Ant-Man and the Wasp movie review

ANT-MAN AND THE WASP

Director : Peyton Reed
Cast : Paul Rudd, Evangeline Lilly, Michael Peña, Walton Goggins, Judy Greer, David Dastmalchian, Tip “T.I.” Harris, Bobby Cannavale,, Hannah John-Kamen, Abby Ryder Fortson, Randall Park, Michelle Pfeiffer, Laurence Fishburne, Michael Douglas
Genre : Action/Adventure/Science Fiction/Superhero
Run Time : 118 mins
Opens : 4 July 2018
Rating : PG

Fans of the Marvel Cinematic Universe have had a bit of time to recover from the earth-shattering events of Avengers: Infinity War. Scott Lang/Ant-Man (Paul Rudd) was noticeably missing from that film, and now we learn what he was up to while everyone else was tangling with Thanos.

After Scott made it back from the Quantum Realm at the end of the first Ant-Man film, Dr Hank Pym (Michael Douglas) believes that there’s a chance his wife Janet Van Dyne (Michelle Pfeiffer), who was lost in the Quantum Realm decades ago, might still be alive. Together with his daughter Hope (Evangeline Lilly), Pym tries to locate Janet and rescue her.

Meanwhile, Scott is under house arrest, after getting into big trouble during the events of Captain America: Civil War. Whilst evading FBI agent Jimmy Woo (Randall Park) and trying to be a good dad to Cassie (Abby Ryder Fortson), Scott returns to superheroics. He now fights alongside Hope, who’s inherited the mantle of the Wasp from her mother. They must fend off black market tech dealer Sonny Burch (Walton Goggins) and the enigmatic Ghost (Hannah John-Kamen), who can turn invisible and phase through solid objects. Scott can count on his ex-convict buddies Luis (Michael Peña), Dave (Tip “T.I.” Harris) and Kurt (David Dastmalchian) for help, though how much they actually help is up for debate.

We’ve all seen “fun” used as a descriptor for innumerable MCU movies. There’s no denying that Ant-Man and the Wasp is fun. It’s an unabashedly silly film packed with jokes and some inspired visual gags, and its tone is consistent with that of the first Ant-Man film. While something less intense is welcome in the wake of Infinity War, Ant-Man and the Wasp is often in danger of feeling a touch inconsequential – especially given what an impact Black Panther made earlier this year.

On paper, there’s nothing too wrong with Ant-Man and the Wasp, and it ticks all the boxes. The mission to rescue Janet from the Quantum Realm is a great premise for the sequel and has considerable emotional drive, yet there are times when the film feels no more than perfunctory. The pacing is good, and the movie feels shorter than its 118 minutes, but it seems like it’s scurrying from Point A to Point B. Plenty of jokes land, but some of the humour is a little forced, and Luis and co. feel like they’ve been shoehorned in.

Where Ant-Man and the Wasp excels is in its set-pieces. The film makes inventive use of the mass-shifting conceit, and director Peyton Reed seems to have gotten bolder in staging said set-pieces. The choreography of how the titular heroes work in tandem is dazzling. There’s a kitchen fight in which Wasp dodges a meat mallet, and a car chase down San Francisco’s Lombard Street involving a shrinking van – this could be an homage to The Dead Pool, in which Dirty Harry is pursued through the streets of San Francisco by a radio-controlled toy car. It’s a great example of a comic book film creatively exploiting its characters’ abilities.

This film leans a little more into retro sci-fi with its Fantastic Voyage-esque micro submersible and more appearances from giant ants. Christophe Beck’s score also employs a bit more of a brassy big band sound, evoking spy-fi of yore.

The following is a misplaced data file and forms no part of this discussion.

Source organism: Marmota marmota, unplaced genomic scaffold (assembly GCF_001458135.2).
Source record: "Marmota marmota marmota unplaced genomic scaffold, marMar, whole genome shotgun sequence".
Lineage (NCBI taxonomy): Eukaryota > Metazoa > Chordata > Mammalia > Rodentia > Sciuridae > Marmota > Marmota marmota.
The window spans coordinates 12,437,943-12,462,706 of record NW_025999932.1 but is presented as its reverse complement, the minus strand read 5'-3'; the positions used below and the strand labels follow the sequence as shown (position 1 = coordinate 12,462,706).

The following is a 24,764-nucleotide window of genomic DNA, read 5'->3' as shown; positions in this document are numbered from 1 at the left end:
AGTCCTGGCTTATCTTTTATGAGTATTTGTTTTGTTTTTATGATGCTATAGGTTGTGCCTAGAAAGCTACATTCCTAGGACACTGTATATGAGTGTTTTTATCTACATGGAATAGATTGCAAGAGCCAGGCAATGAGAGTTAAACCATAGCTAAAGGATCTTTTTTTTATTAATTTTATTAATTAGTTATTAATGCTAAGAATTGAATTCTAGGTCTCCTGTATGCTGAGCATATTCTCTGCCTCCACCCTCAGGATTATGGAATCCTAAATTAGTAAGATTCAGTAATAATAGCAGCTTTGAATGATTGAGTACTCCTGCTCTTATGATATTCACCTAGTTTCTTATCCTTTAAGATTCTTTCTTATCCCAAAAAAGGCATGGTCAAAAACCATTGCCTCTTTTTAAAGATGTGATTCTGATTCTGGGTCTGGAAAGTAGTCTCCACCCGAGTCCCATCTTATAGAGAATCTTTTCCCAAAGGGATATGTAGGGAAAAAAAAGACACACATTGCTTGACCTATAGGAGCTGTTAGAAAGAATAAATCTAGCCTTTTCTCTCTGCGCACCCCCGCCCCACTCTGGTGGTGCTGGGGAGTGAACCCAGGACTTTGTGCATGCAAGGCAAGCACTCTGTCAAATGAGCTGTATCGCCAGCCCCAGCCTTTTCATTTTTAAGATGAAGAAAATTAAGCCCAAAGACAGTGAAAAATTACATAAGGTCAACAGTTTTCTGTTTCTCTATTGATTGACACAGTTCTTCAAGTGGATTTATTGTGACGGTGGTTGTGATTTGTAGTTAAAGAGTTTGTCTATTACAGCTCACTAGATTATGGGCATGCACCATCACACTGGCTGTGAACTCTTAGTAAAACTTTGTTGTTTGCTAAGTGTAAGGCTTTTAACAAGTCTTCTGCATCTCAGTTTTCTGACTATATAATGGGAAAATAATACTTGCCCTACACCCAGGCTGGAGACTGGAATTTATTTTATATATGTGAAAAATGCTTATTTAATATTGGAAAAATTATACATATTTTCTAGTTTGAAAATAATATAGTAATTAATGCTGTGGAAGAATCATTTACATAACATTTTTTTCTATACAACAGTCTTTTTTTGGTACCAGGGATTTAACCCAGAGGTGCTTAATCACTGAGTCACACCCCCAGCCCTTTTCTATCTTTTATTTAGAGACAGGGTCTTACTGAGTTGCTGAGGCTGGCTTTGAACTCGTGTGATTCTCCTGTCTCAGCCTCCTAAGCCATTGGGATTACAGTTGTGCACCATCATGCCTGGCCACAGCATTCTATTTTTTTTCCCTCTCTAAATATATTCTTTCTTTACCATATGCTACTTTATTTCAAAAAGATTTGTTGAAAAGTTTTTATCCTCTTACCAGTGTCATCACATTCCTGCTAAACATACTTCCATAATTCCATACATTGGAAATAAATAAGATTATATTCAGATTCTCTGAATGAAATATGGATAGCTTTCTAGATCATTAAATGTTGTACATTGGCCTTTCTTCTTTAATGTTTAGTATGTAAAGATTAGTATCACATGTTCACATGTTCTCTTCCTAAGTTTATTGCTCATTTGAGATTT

Rudd’s everyman who’s fallen on the wrong side of the tracks continues to be endearing, and the film tries to give Scott some character growth, though there’s not too much to be had. The scenes that Scott shares with his daughter are on the right side of twee. Scott is the regular dude among geniuses, and Rudd plays off Lilly and Douglas well.

Lilly relishes the chance to partake in the superhero action this time around, and the Wasp’s abilities are impressively realised. Hope clearly knows what she’s doing, and there’s a precision to her fighting style and movements that Scott never quite possessed. Hope has been waiting her whole life for this and is in her element, and it’s gratifying to see her fulfil her destiny as the Wasp.

Douglas gets to be a little more active in this one than in the first Ant-Man film, but he’s still mostly there to be crotchety. The relationship between Pym and Janet is sufficiently established. By necessity, Michelle Pfeiffer doesn’t get to be in this one a lot, though it’s hard not to wish she had more screen time.

There’s half a good idea here with Ghost. The appearance and abilities of the character from the comics is used, but everything else about her is created for the film. Ghost is in a constant state of flux, confused and angry, and is a formidable opponent to our heroes. She’s no Thanos or Killmonger, but she’s an adequate villain for this film.

Walton Goggins plays a standard-issue Walton Goggins character, supremely untrustworthy and grinning as he goes after what he wants. Randall Park is funny as the dogged FBI agent who tries to keep Scott under his thumb, and hopefully he goes on to be a badass secret agent like the Jimmy Woo of the comics. Fishburne is reliable as Professor Bill Foster, who had a falling out with Pym when they were colleagues.

Ant-Man and the Wasp is a trifle, but it’s an entertaining, well-made trifle. Not every MCU movie needs to upend the status quo, and Ant-Man and the Wasp is quite comfortable being the silly thing it is. While the movie has welcome tricks up its sleeve with the further integration of mass-shifting into the action sequences, it can sometimes feel like we’re just watching the first one again.